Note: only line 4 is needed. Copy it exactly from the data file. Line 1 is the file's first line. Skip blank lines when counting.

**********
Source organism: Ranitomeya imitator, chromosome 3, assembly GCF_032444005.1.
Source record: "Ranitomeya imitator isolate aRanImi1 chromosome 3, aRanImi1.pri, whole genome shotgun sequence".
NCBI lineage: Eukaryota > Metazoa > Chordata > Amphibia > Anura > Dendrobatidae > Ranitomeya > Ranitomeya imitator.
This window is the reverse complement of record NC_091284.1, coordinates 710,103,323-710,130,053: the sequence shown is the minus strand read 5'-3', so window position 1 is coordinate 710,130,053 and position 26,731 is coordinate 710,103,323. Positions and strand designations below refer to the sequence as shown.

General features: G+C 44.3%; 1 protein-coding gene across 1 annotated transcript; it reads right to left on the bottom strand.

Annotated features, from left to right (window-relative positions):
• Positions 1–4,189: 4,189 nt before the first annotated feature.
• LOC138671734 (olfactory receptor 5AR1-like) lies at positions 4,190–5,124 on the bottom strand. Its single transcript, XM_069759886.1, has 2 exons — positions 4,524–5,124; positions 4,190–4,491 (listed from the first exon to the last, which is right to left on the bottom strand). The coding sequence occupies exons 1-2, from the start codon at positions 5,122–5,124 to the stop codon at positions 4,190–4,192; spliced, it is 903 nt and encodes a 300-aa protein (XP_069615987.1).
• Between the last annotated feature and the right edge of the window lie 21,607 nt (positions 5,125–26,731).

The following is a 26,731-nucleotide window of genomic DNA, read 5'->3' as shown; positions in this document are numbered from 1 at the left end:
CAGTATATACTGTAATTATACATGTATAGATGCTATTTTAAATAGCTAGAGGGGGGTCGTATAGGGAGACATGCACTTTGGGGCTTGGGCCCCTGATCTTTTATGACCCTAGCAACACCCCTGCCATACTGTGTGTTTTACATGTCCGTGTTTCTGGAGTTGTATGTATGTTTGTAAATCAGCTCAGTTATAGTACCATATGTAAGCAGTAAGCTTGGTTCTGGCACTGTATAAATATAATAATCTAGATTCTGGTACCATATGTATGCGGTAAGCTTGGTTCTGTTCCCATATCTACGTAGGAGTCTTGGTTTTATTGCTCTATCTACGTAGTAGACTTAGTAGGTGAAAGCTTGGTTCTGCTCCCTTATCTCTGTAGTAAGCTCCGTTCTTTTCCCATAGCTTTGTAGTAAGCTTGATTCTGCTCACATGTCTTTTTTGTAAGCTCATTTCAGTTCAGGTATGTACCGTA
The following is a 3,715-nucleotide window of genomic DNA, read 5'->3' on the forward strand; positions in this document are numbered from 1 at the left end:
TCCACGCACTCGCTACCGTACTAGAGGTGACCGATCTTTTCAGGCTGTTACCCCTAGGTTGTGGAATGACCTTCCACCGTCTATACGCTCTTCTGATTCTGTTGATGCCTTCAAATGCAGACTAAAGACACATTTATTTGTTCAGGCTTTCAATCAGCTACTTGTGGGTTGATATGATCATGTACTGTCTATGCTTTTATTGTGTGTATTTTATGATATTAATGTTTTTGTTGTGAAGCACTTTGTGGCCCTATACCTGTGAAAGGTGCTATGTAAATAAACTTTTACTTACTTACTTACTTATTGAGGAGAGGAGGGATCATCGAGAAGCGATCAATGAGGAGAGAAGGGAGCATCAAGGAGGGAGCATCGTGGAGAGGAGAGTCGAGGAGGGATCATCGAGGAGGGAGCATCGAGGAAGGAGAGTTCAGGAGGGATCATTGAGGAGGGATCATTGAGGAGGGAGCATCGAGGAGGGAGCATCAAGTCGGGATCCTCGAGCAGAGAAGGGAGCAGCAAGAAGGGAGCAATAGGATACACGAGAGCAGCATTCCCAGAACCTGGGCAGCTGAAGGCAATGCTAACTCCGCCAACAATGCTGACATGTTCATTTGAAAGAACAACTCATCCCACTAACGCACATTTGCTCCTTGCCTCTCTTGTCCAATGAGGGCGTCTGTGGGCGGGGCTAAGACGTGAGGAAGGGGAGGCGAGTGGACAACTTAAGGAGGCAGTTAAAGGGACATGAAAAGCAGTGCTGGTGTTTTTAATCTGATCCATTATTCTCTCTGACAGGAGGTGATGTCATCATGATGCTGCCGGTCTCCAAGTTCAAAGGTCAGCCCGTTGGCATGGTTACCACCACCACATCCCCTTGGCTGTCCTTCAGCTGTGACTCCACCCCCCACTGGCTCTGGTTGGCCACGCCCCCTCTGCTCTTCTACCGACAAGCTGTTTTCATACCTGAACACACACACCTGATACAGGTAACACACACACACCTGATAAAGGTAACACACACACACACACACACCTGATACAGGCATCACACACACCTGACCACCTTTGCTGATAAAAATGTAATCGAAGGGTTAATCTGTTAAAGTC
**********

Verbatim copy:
This window is the reverse complement of record NC_091284.1, coordinates 710,103,323-710,130,053: the sequence shown is the minus strand read 5'-3', so window position 1 is coordinate 710,130,053 and position 26,731 is coordinate 710,103,323. Positions and strand designations below refer to the sequence as shown.